Joining Hub-and-Spigot Pipe:
Hub-and-spigot pipe can be joined by two methods: the compression joint or the lead and oakum joint.
Click on each type of joint to find out more:
1. Compression Joint
2. Lead and Oakum Joint
Compression joints are a fast method of joining cast-iron and fittings. They can absorb vibrations and be deflected or bent up to 5 degrees. Compression joints require the use of pipe and fittings that do not have a bead on the spigot end.
To make a compression joint, follow these steps:
1. Clean the neoprene gasket in the hub.
2. Insert the gasket in the hub.
3. Apply a rubber lubricant to the inside of the gasket.
4. Force the spigot end of the pipe into the gasket using puller tools.
Lead and Oakum Joints
Lead and oakum joints are strong. These joints are made by pouring molten lead over oakum fiber to form a watertight seal between the two pieces of pipe, and then caulking the joint after the lead has cooled and solidified. The solidified lead that results from the heating process is called slag.
Creating lead and oakum joints also requires many special tools such as, running rope, spring clamp, propane melting furnace, lead pot and ladle, iron (yarning iron, caulking iron, pickout iron).
Joining No-Hub Pipe:
To join no-hub pipe, use couplings. Couplings have three components: a gasket, a stainless steel shield, and clamps.
The gasket is made of neoprene. The gasket is flexible, with a ridge on the inside diameter to control the distance the gasket can be slipped onto the end of no-hub pipe. The shield and clamps are made of stainless steel. The corrugated stainless steel shield surrounds the neoprene gasket, with two clamps around the gasket and shield.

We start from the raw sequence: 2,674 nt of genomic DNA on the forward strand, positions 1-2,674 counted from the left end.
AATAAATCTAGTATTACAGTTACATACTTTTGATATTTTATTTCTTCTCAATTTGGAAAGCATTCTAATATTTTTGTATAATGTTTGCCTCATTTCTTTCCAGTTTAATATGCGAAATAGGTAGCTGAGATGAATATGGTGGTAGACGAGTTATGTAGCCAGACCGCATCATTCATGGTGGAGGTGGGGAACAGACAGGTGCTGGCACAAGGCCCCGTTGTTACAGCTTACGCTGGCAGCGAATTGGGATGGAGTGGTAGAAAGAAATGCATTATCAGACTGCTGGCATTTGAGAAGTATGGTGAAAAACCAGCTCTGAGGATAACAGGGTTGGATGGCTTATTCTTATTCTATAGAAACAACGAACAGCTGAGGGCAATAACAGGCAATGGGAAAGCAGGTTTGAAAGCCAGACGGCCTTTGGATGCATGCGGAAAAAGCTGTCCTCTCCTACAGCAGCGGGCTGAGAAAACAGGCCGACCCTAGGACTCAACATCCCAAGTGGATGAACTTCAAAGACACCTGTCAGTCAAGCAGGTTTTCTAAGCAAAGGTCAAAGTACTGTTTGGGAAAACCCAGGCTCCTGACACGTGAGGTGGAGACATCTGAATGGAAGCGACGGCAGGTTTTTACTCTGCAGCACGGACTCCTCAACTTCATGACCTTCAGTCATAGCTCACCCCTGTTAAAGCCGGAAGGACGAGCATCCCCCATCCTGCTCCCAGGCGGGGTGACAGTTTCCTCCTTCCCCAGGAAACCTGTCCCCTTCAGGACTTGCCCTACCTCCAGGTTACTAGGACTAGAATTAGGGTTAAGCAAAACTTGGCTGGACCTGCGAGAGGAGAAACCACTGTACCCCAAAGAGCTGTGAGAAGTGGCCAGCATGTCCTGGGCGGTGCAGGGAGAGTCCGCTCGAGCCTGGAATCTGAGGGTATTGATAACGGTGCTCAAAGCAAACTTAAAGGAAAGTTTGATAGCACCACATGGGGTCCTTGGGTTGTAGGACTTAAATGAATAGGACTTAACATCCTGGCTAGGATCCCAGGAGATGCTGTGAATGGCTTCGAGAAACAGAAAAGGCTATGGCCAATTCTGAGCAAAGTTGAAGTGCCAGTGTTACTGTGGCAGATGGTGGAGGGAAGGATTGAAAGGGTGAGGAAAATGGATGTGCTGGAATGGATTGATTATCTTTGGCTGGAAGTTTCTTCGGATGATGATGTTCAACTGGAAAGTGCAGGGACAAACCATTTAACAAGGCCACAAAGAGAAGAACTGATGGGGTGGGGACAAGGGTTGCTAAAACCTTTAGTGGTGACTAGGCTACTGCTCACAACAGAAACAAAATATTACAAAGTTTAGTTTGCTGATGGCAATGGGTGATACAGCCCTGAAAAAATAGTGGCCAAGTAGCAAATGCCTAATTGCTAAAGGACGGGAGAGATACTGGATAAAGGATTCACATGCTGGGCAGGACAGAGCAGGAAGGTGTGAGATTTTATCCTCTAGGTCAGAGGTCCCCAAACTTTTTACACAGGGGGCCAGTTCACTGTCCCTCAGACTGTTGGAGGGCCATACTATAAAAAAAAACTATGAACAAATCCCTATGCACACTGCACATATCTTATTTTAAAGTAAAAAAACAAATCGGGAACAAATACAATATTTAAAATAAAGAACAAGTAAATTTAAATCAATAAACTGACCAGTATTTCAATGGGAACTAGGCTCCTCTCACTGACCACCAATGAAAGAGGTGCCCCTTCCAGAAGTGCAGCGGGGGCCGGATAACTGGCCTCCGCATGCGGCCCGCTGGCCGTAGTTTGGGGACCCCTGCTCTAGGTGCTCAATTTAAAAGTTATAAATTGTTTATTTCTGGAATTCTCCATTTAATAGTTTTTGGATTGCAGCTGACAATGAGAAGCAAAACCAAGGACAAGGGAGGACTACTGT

Joining no-hub pipe requires two special tools: a soil pipe cutter and a torque wrench.
Testing Cast-Iron Piping Installations
Cast-iron piping installations of vent and drainage systems can be tested by a hydrostatic test (water test), air pressure test, smoke test, and peppermint test.
Air and water testing can be performed at the rough-in stage. Smoke and peppermint testing must be performed after final installation.
Check the local plumbing code to determine which test should be applied. If possible, test only one floor at a time.
Plug all openings except for one vertical pipe. Extend the vertical pipe at least 5 feet higher than the horizontal drain piping. If the code requires a 10-foot head of water, extend the pipe at least 10 feet. Fill this pipe with water. Check for any leaking joints in the system.
Air Pressure Test
Air testing is similar to water testing except that the pipes are filled with compressed air. The system should generally be pressurized to a maximum of 5 pounds per square inch (psi). Use a pressure gauge at the test plug to determine whether any pressure has been lost.
While cast-iron pipe and fittings joined with compression joints or couplings should have a reduction in air pressure during a 15-minute test, a reduction or more than 1 psi indicates a failure of the system.
A smoke test involves filling the traps with water and adding a thick smoke into the vent system. The stack should be closed when the smoke appears at the roof opening. A pressure of 1 inch water column is needed throughout the smoke test. The system passes the test if no smoke is visible at any connection in the system.
If plumbing inspector decides that a smoke test cannot be used, use a peppermint test.
To conduct a peppermint test, add 2 ounces of peppermint oil into each roof opening of the system. After adding the peppermint oil, add 10 quarts of hot water (160F). Seal each terminal. If you can smell peppermint at any point in the system, you have identified a leak.
Inspectors will check the installation for the following points:
• All codes related to the pipe installation have been complied with.
• There are no cross-connections, and defective or inferior materials, or poor craftsmanship used for the installation.
Because it is important to inspect the joints in the piping system visually, the inspection must be done before the pipes are covered.